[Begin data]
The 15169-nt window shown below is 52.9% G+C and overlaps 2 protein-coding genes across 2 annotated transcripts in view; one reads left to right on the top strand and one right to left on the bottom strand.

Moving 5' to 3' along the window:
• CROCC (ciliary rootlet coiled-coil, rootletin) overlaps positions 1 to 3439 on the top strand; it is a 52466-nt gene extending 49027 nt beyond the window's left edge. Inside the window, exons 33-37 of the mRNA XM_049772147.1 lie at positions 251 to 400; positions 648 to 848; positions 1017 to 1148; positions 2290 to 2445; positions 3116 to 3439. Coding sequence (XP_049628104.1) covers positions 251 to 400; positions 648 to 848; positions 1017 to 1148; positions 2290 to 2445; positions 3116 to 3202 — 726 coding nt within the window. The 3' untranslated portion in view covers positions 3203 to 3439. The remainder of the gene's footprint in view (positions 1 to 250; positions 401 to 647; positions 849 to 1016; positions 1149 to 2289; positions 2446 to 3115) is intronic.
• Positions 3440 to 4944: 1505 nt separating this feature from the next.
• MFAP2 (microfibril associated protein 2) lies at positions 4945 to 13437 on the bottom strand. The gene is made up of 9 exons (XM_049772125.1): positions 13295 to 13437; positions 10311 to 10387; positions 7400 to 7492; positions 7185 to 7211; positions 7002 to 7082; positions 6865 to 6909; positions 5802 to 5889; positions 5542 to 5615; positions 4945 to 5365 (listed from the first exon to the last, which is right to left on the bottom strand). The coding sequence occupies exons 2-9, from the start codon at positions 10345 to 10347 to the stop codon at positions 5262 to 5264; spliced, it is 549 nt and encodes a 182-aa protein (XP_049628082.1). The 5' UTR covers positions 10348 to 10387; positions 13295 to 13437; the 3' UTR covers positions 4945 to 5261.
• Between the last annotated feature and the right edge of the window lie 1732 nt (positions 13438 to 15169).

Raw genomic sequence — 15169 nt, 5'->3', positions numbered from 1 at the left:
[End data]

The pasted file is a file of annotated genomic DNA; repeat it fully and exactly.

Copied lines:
The 15169-nt window shown below is 52.9% G+C and overlaps 2 protein-coding genes across 2 annotated transcripts in view; one reads left to right on the top strand and one right to left on the bottom strand.

Moving 5' to 3' along the window:
• CROCC (ciliary rootlet coiled-coil, rootletin) overlaps positions 1 to 3439 on the top strand; it is a 52466-nt gene extending 49027 nt beyond the window's left edge. Inside the window, exons 33-37 of the mRNA XM_049772147.1 lie at positions 251 to 400; positions 648 to 848; positions 1017 to 1148; positions 2290 to 2445; positions 3116 to 3439. Coding sequence (XP_049628104.1) covers positions 251 to 400; positions 648 to 848; positions 1017 to 1148; positions 2290 to 2445; positions 3116 to 3202 — 726 coding nt within the window. The 3' untranslated portion in view covers positions 3203 to 3439. The remainder of the gene's footprint in view (positions 1 to 250; positions 401 to 647; positions 849 to 1016; positions 1149 to 2289; positions 2446 to 3115) is intronic.
• Positions 3440 to 4944: 1505 nt separating this feature from the next.
• MFAP2 (microfibril associated protein 2) lies at positions 4945 to 13437 on the bottom strand. The gene is made up of 9 exons (XM_049772125.1): positions 13295 to 13437; positions 10311 to 10387; positions 7400 to 7492; positions 7185 to 7211; positions 7002 to 7082; positions 6865 to 6909; positions 5802 to 5889; positions 5542 to 5615; positions 4945 to 5365 (listed from the first exon to the last, which is right to left on the bottom strand). The coding sequence occupies exons 2-9, from the start codon at positions 10345 to 10347 to the stop codon at positions 5262 to 5264; spliced, it is 549 nt and encodes a 182-aa protein (XP_049628082.1). The 5' UTR covers positions 10348 to 10387; positions 13295 to 13437; the 3' UTR covers positions 4945 to 5261.
• Between the last annotated feature and the right edge of the window lie 1732 nt (positions 13438 to 15169).

Raw genomic sequence — 15169 nt, 5'->3', positions numbered from 1 at the left: